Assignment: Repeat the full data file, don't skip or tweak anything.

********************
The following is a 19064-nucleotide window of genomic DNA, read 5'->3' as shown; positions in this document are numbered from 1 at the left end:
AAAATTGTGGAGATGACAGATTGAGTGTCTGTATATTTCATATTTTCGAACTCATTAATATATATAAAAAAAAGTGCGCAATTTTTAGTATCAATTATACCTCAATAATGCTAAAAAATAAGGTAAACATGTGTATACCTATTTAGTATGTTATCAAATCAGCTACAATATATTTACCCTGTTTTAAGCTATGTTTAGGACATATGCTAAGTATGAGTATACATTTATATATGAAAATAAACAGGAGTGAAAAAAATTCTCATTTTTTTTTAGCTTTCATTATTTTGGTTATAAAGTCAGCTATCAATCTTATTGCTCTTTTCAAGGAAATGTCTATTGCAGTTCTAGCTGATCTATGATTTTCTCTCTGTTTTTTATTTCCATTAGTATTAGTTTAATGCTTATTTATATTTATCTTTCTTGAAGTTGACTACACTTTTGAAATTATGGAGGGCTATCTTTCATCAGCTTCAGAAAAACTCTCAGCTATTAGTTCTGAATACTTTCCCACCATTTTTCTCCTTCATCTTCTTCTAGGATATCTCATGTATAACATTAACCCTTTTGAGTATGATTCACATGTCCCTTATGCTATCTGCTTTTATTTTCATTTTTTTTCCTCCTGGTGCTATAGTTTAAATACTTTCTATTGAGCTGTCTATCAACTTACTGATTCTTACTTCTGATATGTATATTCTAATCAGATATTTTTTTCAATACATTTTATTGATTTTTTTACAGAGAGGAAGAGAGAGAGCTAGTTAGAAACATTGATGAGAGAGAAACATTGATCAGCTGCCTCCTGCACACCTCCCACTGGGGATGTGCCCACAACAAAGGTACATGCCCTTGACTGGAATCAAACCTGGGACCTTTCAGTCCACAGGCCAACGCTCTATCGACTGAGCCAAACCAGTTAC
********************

The following is a 19064-nucleotide window of genomic DNA, read 5'->3' as shown; positions in this document are numbered from 1 at the left end:
AAAATTGTGGAGATGACAGATTGAGTGTCTGTATATTTCATATTTTCGAACTCATTAATATATATAAAAAAAAGTGCGCAATTTTTAGTATCAATTATACCTCAATAATGCTAAAAAATAAGGTAAACATGTGTATACCTATTTAGTATGTTATCAAATCAGCTACAATATATTTACCCTGTTTTAAGCTATGTTTAGGACATATGCTAAGTATGAGTATACATTTATATATGAAAATAAACAGGAGTGAAAAAAATTCTCATTTTTTTTTAGCTTTCATTATTTTGGTTATAAAGTCAGCTATCAATCTTATTGCTCTTTTCAAGGAAATGTCTATTGCAGTTCTAGCTGATCTATGATTTTCTCTCTGTTTTTTATTTCCATTAGTATTAGTTTAATGCTTATTTATATTTATCTTTCTTGAAGTTGACTACACTTTTGAAATTATGGAGGGCTATCTTTCATCAGCTTCAGAAAAACTCTCAGCTATTAGTTCTGAATACTTTCCCACCATTTTTCTCCTTCATCTTCTTCTAGGATATCTCATGTATAACATTAACCCTTTTGAGTATGATTCACATGTCCCTTATGCTATCTGCTTTTATTTTCATTTTTTTTCCTCCTGGTGCTATAGTTTAAATACTTTCTATTGAGCTGTCTATCAACTTACTGATTCTTACTTCTGATATGTATATTCTAATCAGATATTTTTTTCAATACATTTTATTGATTTTTTTACAGAGAGGAAGAGAGAGAGCTAGTTAGAAACATTGATGAGAGAGAAACATTGATCAGCTGCCTCCTGCACACCTCCCACTGGGGATGTGCCCACAACAAAGGTACATGCCCTTGACTGGAATCAAACCTGGGACCTTTCAGTCCACAGGCCAACGCTCTATCGACTGAGCCAAACCAGTTAC